Lardy sees positive message leading to meeting

By Chen Weihua in Washington | China Daily USA | Updated: 2017-04-07 11:28

Lardy sees positive message leading to meeting

Nicholas Lardy, a senior fellow at the Peterson Institute for International Economics, takes comfort in recent high-level China-US contacts running up to the first meeting between President Xi Jinping and President Donald Trump.

US Secretary Rex Tillerson visited Beijing on March 18-19 during which he described the bilateral relations as being based on no conflict, no confrontation, mutual respect and win-win cooperation.

Back in February, US Treasury Secretary Steven Mnuchin talked on the phone with Chinese Vice-Premier Wang Yang, pledging to work together on a range of issues.

These are in addition to Trump's "lengthy" and "extremely cordial" phone call with Xi in early February.

Lardy described Tillerson's language in Beijing as "pretty positive" and no hints of looking for a trade war or gaining any unilateral advantage over China.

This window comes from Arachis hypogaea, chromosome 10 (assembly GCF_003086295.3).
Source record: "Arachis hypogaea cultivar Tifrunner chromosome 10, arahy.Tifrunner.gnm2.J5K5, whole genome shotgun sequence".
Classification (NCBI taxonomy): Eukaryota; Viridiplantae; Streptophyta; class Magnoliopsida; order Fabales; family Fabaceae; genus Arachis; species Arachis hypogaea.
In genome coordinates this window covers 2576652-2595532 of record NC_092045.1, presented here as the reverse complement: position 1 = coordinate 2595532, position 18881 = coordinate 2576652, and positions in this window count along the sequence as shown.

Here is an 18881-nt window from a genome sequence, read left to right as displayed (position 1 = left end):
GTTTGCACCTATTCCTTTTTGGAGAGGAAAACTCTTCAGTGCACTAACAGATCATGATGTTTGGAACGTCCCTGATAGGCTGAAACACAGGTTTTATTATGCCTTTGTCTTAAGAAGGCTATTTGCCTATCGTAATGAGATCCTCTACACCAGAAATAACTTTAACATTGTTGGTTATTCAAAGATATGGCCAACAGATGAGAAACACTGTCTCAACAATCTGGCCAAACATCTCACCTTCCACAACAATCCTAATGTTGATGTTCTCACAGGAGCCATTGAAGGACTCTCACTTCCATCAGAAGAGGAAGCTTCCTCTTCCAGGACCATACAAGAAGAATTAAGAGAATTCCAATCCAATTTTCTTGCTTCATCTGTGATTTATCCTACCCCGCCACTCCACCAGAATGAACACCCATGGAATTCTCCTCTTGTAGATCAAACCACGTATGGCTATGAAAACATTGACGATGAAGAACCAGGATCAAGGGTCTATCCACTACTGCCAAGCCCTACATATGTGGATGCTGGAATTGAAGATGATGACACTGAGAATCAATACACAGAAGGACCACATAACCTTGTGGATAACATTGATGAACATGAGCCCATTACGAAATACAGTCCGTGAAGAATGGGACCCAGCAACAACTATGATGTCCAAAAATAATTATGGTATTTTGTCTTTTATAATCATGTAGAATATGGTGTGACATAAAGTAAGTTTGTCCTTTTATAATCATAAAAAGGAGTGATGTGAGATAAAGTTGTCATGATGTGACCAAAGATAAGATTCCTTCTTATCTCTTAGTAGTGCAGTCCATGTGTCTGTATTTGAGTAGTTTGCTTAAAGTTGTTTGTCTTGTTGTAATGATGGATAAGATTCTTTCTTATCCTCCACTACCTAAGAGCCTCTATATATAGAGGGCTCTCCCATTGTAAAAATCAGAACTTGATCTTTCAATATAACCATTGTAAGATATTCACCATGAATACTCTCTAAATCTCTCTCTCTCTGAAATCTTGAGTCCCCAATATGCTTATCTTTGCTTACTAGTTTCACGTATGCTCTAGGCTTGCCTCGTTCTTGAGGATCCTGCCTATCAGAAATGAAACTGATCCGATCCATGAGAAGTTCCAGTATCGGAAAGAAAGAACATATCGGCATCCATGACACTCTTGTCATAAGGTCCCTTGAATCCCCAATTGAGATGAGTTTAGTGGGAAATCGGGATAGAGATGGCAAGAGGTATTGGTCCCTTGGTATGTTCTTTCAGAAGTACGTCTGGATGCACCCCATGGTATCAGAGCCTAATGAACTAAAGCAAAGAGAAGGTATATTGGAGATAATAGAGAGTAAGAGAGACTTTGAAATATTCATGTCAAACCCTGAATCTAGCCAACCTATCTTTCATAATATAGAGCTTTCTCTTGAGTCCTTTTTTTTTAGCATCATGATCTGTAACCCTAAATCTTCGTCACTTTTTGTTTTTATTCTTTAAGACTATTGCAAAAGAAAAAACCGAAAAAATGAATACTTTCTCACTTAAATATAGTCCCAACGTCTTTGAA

He saw this as indication that Trump will be sending the same message when meeting Xi in his Mar-a-Lago estate in Florida on April 6-7.

Lardy also expressed his concern over certain risks. "He (Trump) can go off script very easily," said Lardy, adding that the Trump administration has not unveiled much of its global economic policy.

One thing that could come out of the summit is that they agree to continue the Strategic and Economic Dialogue (S&ED), but probably in a different name that "sounds bigger and better," according to Lardy.

An authority on the Chinese economy, Lardy disagreed with the notion that China should be blamed for the loss of US manufacturing jobs, citing studies that show 80 percent of job losses were due to technological change.

A study at Ball State University showed that 85 percent of job losses are attributed to technological change, largely automation rather than trade.

Lardy also dismissed the allegation that China is involved in currency manipulation. He cited the example that former US Treasury Secretary Tim Geithner was trying years ago to get China to agree to a goal of current account surplus under 4 percent. The Chinese side would not agree.

China's current account surplus is now only 1.9 percent, half of what Geithner was proposing a few years ago.

"So I don't think there is any basis for charging China of currency manipulation. And I think Secretary Mnuchin understands that," Lardy said.

The US Treasury this month is expected to issue a report on exchange rate policies of US major trading partners.

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